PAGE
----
Commenting on the release of the second interim report of the Commission of Investigation into IBRC, Sinn Féin Finance Spokesperson, Deputy Pearse Doherty has stated;

“Firstly, it beggars belief that the second interim report was released late on Friday afternoon, on the same day that a deal relating to the formation of a new government was being announced. It seems that the government attempted to orchestrate an information dump in the hope that the report would not garner the attention that it deserves.

“The delays pertaining to the commission are not acceptable and the stalling comes at a considerable cost to the people of this state. It is a deeply frustrating thing to observe as Sinn Féin has asked hundreds of parliamentary questions relating to the establishment of IBRC, the actions of IBRC, its liquidation and the appointment of the special liquidators from KPMG. We have always said that IBRC was no ordinary bank and that the public funding of its core elements meant that Irish citizens deserved answers to its operations.

"Enda Kenny was fond of saying that we pay our way. However, with IBRC customers his government made an exception by giving €1.8 billion worth of write-downs. We do not know why this decision was made. Ten months after the Commission of Investigation was established we still do not know why.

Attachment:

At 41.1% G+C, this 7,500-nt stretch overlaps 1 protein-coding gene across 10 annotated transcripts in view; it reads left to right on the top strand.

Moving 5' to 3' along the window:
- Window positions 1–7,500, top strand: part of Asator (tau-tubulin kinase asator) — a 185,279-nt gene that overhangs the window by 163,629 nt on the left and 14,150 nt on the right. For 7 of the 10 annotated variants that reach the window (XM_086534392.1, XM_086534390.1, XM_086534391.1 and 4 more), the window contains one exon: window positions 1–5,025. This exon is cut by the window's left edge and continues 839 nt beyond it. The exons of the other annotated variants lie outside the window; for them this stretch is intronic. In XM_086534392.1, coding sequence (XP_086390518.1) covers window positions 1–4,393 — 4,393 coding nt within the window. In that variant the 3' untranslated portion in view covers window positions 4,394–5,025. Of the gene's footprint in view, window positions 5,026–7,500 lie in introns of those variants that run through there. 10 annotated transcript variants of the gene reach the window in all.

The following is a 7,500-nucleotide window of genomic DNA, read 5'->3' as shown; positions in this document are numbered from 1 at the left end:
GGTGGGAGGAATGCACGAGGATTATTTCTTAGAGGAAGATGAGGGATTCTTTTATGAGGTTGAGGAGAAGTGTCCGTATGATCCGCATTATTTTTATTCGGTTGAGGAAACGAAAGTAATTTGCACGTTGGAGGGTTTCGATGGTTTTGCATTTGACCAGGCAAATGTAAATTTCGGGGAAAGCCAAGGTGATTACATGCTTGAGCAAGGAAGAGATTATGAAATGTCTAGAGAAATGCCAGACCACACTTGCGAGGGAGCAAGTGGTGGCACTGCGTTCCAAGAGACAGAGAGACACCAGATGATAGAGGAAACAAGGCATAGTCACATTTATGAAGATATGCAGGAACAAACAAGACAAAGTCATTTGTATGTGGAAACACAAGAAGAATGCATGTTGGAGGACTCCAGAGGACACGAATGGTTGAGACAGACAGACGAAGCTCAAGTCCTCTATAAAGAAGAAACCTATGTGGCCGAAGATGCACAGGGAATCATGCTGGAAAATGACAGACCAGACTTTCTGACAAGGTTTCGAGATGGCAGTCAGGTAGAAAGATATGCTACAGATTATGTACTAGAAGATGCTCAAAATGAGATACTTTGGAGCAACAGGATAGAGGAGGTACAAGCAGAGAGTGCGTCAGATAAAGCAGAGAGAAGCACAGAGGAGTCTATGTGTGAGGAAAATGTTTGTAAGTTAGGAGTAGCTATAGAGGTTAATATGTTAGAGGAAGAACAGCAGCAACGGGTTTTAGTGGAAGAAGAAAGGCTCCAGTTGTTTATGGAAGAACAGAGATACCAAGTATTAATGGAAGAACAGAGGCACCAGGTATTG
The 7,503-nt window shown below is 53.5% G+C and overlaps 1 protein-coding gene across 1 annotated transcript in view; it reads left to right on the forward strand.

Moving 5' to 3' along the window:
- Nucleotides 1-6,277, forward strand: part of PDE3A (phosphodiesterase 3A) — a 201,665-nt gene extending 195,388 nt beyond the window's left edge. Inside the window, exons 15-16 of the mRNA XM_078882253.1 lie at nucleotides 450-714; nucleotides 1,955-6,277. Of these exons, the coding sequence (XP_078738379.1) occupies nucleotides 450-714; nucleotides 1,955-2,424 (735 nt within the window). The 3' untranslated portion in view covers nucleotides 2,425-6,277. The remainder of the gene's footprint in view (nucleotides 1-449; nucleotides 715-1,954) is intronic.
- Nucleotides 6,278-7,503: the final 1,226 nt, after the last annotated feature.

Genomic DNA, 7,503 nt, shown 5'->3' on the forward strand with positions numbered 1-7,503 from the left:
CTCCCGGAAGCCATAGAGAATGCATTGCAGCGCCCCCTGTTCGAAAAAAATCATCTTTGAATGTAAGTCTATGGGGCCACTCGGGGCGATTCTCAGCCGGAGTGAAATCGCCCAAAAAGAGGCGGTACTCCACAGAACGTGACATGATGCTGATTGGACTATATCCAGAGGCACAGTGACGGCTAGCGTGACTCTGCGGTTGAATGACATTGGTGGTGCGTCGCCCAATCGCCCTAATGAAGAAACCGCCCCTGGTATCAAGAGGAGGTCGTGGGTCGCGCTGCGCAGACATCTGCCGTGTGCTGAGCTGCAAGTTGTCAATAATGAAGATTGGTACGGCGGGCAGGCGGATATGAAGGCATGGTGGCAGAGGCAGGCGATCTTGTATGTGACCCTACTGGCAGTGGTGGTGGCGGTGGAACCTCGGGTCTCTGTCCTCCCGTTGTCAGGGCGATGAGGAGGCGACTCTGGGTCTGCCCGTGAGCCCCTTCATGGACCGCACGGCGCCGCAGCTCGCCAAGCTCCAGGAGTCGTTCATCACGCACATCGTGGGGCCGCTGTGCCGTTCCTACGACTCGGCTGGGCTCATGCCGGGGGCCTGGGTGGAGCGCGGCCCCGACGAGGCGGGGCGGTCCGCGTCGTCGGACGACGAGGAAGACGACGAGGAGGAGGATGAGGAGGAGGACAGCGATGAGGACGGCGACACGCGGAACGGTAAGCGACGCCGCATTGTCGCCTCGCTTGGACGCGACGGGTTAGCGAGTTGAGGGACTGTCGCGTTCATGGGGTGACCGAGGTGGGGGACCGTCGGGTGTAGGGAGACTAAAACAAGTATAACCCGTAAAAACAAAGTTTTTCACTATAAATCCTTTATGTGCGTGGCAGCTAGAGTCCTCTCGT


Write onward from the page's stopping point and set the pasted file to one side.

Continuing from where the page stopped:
“Justice Cregan said that the legislation required to allow the Commission to do its job has not been brought before the House. Sinn Féin called for emergency legislation to be brought before the House in November. We are still waiting.

“Now that Fianna Fáil is on board it remains to be seen whether Micheal Martin is ready to jump in and shake the trees of what is also Fianna Fáil's recent past. The accounts of Anglo Irish Bank and Irish Nationwide continue to cast a shadow over this state. Fianna Fáil gave the guarantee, Fine Gael gave the write-downs. It will be left to the genuine opposition in the Dáil to push for the answers.

“Sinn Féin will continue to press this issue, as we will in relation to the write-downs relating to NAMA."


Sinn Féin National Chairperson Declan Kearney said today that the momentum brought about by the centenary of 1916 should be used to build republicanism and the politics of social change. 

Mr Kearney said; 

"In recent days tens of thousands of Irish people and international visitors celebrated, remembered and commemorated the 2016 centenary with imagination, colour and great pride. 

"2016 is not only a year to mark special anniversaries but to harness these as opportunities to build the politics of Irish republicanism and social change.

"This is a year to popularise the vision and spirit of the Rising, and to encourage even greater levels of support for republican objectives and the transformation of Irish society. 

"Against the backdrop of increased republican representation in the Dáil and Seanad, next Thursday 5th May presents another major opportunity to increase the electoral support, and the political strength of Sinn Féin in the North. 

"Every republican in Ireland should be organising to achieve that goal."


Sinn Fein's Chris Hazzard has expressed his sympathies following the death of a 60-year-old man from carbon monoxide poisoning. 

Mr Hazzard said:

"The death of a 60-year-old man in a house on the Castlewellan Road in Newcastle is a tragedy. 

"It has shocked and saddened the local community. 

"I want to express my condolences to the family and friends of this man at this difficult time.